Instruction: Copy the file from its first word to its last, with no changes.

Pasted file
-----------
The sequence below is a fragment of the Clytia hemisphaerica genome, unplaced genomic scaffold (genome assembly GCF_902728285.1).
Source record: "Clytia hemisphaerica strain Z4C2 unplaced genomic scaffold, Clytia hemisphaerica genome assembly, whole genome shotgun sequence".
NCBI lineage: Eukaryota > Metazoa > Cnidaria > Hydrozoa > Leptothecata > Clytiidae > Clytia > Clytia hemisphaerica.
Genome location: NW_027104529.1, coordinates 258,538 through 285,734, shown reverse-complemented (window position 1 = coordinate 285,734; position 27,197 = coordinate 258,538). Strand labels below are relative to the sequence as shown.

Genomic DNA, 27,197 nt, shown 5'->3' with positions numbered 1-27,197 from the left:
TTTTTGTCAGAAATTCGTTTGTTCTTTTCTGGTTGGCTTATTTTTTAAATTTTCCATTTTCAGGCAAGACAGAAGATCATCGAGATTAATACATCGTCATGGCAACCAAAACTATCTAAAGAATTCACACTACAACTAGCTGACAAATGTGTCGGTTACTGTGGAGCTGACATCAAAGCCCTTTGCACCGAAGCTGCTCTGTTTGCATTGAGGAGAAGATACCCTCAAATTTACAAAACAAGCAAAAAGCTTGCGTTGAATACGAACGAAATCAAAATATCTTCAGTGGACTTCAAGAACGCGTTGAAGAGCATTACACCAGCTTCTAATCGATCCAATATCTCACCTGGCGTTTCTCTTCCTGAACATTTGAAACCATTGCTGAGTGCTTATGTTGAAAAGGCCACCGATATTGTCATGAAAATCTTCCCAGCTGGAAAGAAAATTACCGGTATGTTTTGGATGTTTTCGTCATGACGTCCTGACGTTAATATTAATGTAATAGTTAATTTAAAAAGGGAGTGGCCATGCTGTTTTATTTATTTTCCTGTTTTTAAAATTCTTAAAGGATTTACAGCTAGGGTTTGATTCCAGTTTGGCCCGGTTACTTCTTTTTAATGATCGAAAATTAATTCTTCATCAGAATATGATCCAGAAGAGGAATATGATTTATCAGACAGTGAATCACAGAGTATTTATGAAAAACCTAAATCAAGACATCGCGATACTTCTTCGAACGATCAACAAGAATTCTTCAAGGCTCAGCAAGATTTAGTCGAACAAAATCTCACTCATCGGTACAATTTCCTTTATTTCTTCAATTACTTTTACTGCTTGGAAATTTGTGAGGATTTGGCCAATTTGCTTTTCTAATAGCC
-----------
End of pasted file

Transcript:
The sequence below is a fragment of the Clytia hemisphaerica genome, unplaced genomic scaffold (genome assembly GCF_902728285.1).
Source record: "Clytia hemisphaerica strain Z4C2 unplaced genomic scaffold, Clytia hemisphaerica genome assembly, whole genome shotgun sequence".
NCBI lineage: Eukaryota > Metazoa > Cnidaria > Hydrozoa > Leptothecata > Clytiidae > Clytia > Clytia hemisphaerica.
Genome location: NW_027104529.1, coordinates 258,538 through 285,734, shown reverse-complemented (window position 1 = coordinate 285,734; position 27,197 = coordinate 258,538). Strand labels below are relative to the sequence as shown.

Genomic DNA, 27,197 nt, shown 5'->3' with positions numbered 1-27,197 from the left:
TTTTTGTCAGAAATTCGTTTGTTCTTTTCTGGTTGGCTTATTTTTTAAATTTTCCATTTTCAGGCAAGACAGAAGATCATCGAGATTAATACATCGTCATGGCAACCAAAACTATCTAAAGAATTCACACTACAACTAGCTGACAAATGTGTCGGTTACTGTGGAGCTGACATCAAAGCCCTTTGCACCGAAGCTGCTCTGTTTGCATTGAGGAGAAGATACCCTCAAATTTACAAAACAAGCAAAAAGCTTGCGTTGAATACGAACGAAATCAAAATATCTTCAGTGGACTTCAAGAACGCGTTGAAGAGCATTACACCAGCTTCTAATCGATCCAATATCTCACCTGGCGTTTCTCTTCCTGAACATTTGAAACCATTGCTGAGTGCTTATGTTGAAAAGGCCACCGATATTGTCATGAAAATCTTCCCAGCTGGAAAGAAAATTACCGGTATGTTTTGGATGTTTTCGTCATGACGTCCTGACGTTAATATTAATGTAATAGTTAATTTAAAAAGGGAGTGGCCATGCTGTTTTATTTATTTTCCTGTTTTTAAAATTCTTAAAGGATTTACAGCTAGGGTTTGATTCCAGTTTGGCCCGGTTACTTCTTTTTAATGATCGAAAATTAATTCTTCATCAGAATATGATCCAGAAGAGGAATATGATTTATCAGACAGTGAATCACAGAGTATTTATGAAAAACCTAAATCAAGACATCGCGATACTTCTTCGAACGATCAACAAGAATTCTTCAAGGCTCAGCAAGATTTAGTCGAACAAAATCTCACTCATCGGTACAATTTCCTTTATTTCTTCAATTACTTTTACTGCTTGGAAATTTGTGAGGATTTGGCCAATTTGCTTTTCTAATAGCC